This isn’t the first time they’ve been ostracized by the public.
Popular perception can change the way a profession is viewed in little more than an instant. As the spread of information is facilitated by social media, the line between perception and truth blurs, leaving those maligned — often unfairly — wondering what just happened.
While professional clowns are hardly prevalent in the workforce, their plight demonstrates the frustration that comes with being colored by pop culture’s legacy and little else. Though they rose to prominence and even high esteem through their talent and willingness to entertain, clowns have had a rough go of the past few, well, decades, and the most recent box-office phenomenon makes it seem as though there’s no end in sight for their torment in the media.
As the cinematic adaptation of Stephen King’s “It” shatters box office records, the creepiness and subversive terror of clowns, one of which serves as the villainous Pennywise in the story, make for relevant topics.
However, with the fall in popularity of circuses following allegations of animal cruelty, the clowns who remain standing aren’t suffering in silence, even by King’s own account on Twitter.
King’s response appears to be in line with much of the general public on social media, many of whom adhere to the “clowns are sinister” trope for the sake of little more than a cheap laugh.
Recently, two professional clowns from the U.K. appeared on the British television show “This Morning” to share their grievances with their portrayal in pop culture and “It” specifically and also to take a few jabs at the quality of the film itself. Rob Bowker and Andrew Davis, in addition to being veteran practitioners of clowning, represent Clowns International and the World Clown Association respectively.
While speaking to the film, which opened in the United States to much fanfare this past weekend, Bowker and Davis also spoke to an increasingly hostile climate for those in their line of work. Davis spoke generally of the instances in which he was faced with disinterest by averse individuals. “If I’m out working, it tends to be people who’ll drop their eyes down or they’ll move away from me, if I’m working or performing. And certainly if someone’s who’s got a phobia or a fear of clowns doesn’t come up to me. I mean, I don’t like spiders; I keep away from spiders. … People do that the same with the clowns,” he said.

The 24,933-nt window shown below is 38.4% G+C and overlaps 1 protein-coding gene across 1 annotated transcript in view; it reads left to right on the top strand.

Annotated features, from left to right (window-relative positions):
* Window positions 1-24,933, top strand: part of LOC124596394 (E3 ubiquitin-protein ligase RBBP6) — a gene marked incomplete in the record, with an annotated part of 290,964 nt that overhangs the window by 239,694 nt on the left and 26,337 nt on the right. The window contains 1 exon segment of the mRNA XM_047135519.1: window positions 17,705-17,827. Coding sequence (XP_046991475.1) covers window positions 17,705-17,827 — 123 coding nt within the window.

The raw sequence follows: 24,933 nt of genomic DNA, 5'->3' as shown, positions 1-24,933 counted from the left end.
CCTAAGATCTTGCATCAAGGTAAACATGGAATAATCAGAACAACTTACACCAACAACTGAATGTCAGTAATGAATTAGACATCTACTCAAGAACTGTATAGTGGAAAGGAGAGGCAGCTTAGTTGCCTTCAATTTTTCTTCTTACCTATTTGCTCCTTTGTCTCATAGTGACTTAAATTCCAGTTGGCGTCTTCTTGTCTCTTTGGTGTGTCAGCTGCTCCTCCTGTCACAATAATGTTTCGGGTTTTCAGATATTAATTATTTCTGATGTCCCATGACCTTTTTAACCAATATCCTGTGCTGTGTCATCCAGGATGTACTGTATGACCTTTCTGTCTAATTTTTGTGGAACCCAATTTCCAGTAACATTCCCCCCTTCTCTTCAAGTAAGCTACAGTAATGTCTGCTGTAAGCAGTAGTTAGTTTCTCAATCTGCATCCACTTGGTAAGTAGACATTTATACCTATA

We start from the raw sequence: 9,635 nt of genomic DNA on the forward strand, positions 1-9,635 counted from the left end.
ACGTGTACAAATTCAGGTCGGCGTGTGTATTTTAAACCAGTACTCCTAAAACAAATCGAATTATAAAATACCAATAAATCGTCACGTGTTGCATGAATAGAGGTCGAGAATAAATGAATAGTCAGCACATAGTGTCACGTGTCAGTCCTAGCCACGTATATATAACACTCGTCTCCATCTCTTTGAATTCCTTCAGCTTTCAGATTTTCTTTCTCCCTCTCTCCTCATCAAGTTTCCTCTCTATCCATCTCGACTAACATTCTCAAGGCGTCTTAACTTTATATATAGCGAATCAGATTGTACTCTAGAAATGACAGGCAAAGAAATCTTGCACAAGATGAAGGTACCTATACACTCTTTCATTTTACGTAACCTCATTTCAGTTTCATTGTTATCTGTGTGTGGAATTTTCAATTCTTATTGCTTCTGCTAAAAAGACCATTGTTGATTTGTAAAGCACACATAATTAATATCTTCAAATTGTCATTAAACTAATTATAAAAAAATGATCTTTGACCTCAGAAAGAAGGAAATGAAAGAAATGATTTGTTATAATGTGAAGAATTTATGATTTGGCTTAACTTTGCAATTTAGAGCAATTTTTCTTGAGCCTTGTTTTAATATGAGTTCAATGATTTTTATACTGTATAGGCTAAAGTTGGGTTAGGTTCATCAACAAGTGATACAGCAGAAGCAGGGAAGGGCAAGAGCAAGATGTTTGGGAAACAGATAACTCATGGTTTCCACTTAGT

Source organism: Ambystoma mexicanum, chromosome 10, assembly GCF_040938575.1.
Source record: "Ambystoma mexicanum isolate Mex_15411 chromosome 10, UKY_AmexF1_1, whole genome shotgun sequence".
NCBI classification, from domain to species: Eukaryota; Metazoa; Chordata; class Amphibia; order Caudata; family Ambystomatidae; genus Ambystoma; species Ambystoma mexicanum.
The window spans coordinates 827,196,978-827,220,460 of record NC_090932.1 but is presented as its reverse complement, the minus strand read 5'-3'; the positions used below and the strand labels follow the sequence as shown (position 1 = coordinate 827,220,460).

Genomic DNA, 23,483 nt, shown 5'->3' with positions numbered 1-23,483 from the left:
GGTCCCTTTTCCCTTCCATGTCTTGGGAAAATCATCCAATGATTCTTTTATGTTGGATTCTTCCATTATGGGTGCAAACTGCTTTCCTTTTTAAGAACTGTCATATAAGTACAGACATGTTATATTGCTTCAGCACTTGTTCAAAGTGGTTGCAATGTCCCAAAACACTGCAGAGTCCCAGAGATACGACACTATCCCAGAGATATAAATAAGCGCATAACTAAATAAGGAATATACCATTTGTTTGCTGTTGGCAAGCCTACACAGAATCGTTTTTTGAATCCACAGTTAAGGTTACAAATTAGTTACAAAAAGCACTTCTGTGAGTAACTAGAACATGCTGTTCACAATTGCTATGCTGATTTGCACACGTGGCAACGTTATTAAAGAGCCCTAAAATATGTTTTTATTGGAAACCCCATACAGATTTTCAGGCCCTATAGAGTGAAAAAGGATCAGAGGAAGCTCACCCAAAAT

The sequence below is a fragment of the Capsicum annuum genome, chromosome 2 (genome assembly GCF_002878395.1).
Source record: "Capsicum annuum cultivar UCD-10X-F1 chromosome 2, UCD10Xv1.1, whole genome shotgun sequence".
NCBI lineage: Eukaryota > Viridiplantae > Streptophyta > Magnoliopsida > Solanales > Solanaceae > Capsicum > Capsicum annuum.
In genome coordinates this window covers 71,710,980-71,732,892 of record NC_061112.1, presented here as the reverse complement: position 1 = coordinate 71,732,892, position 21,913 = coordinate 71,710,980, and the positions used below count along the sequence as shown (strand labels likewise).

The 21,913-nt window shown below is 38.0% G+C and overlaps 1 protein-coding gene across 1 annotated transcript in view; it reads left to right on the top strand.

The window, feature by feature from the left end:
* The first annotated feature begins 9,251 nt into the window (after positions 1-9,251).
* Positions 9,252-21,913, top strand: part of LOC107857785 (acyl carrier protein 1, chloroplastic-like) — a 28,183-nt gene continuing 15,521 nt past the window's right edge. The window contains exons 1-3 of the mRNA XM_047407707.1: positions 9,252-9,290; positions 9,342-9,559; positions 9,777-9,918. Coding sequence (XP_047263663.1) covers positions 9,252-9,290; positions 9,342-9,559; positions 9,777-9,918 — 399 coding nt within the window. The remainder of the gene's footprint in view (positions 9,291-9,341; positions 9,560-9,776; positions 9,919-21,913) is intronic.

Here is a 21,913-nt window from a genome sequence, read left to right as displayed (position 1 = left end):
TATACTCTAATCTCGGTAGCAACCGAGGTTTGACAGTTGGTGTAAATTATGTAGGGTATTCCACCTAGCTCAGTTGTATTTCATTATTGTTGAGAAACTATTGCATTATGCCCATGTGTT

Bowker took a more assertive tone against “It” in particular, blasting the film as much, if not more, on its production values and quality than on its depiction of clowns and its effect on his professional brethren.
“It's nothing to do with clowning, and everything to do with a cheap Hollywood movie that's taken millions of pounds. Because they don't need Brad Pitt; they don't need Tom Cruise. The guy who's playing the clown, never heard of him. ... I've got no problem with the film,” he stated. “It's a cheap budget movie, poor CGI graphics. I reckon the guy who invented the fidget spinner has also done this film because they've spent as little money as possible for maximum effect.”
Bowker and Davis aren’t the only ones in their line of work speaking up. Clowns the world over are protesting the film in an effort to mitigate the other recent damage done to their profession. 2016 saw a “clown crisis” gone viral that led to sensational items reading as tongue-in-cheek but still characterizing clowns in an overwhelmingly negative light.
More recently, even the Lawrence, Kansas, police turned a clown-themed prank into a viral joke, with a nod to the 2016 clown sightings.
2016 also included the debut of the Zach Galifianakis cringe dramedy “Baskets” featuring a hapless-verging-on-pitiful clown, but the phenomenon surrounding “It” appears to be a far more grave concern for those in the clowning industry.
World Clown Association president Pam Moody, speaking to The Hollywood Reporter said the hostility towards clowns was an obstacle, but “It” presents an even more imminent threat to the daily life of clowns as well as the profession’s viability. “Last year we were really blindsided,” she said. “We've since created a press kit to prepare clowns for the movie coming out.”
That press kit, fighting against the violent and creepy stereotypes clowns face, can be read here.
Moody maintains that the effects of the characterizations are quantifiable, costing clowns work and income. “People had school shows and library shows that were canceled,” she said. “That’s very unfortunate. The very public we're trying to deliver positive and important messages to aren't getting them.”
Miles Leahy of Clowns Canada stresses the importance of the public’s distinction between working clowns and the damaging representations on-screen. Speaking to Global News in response to “It,” he says, “People have to remember these are not clowns. These are people dressed up in a clown costume who enjoy the power of being able to terrorize people.”
Regardless of what one sees as the cause of the decline, it’s a safe bet that “It” isn’t doing the enrollment figures any favors in the near future, and the adage “any press is good press” doesn’t seem to be applicable to those rallying against a growing stereotype.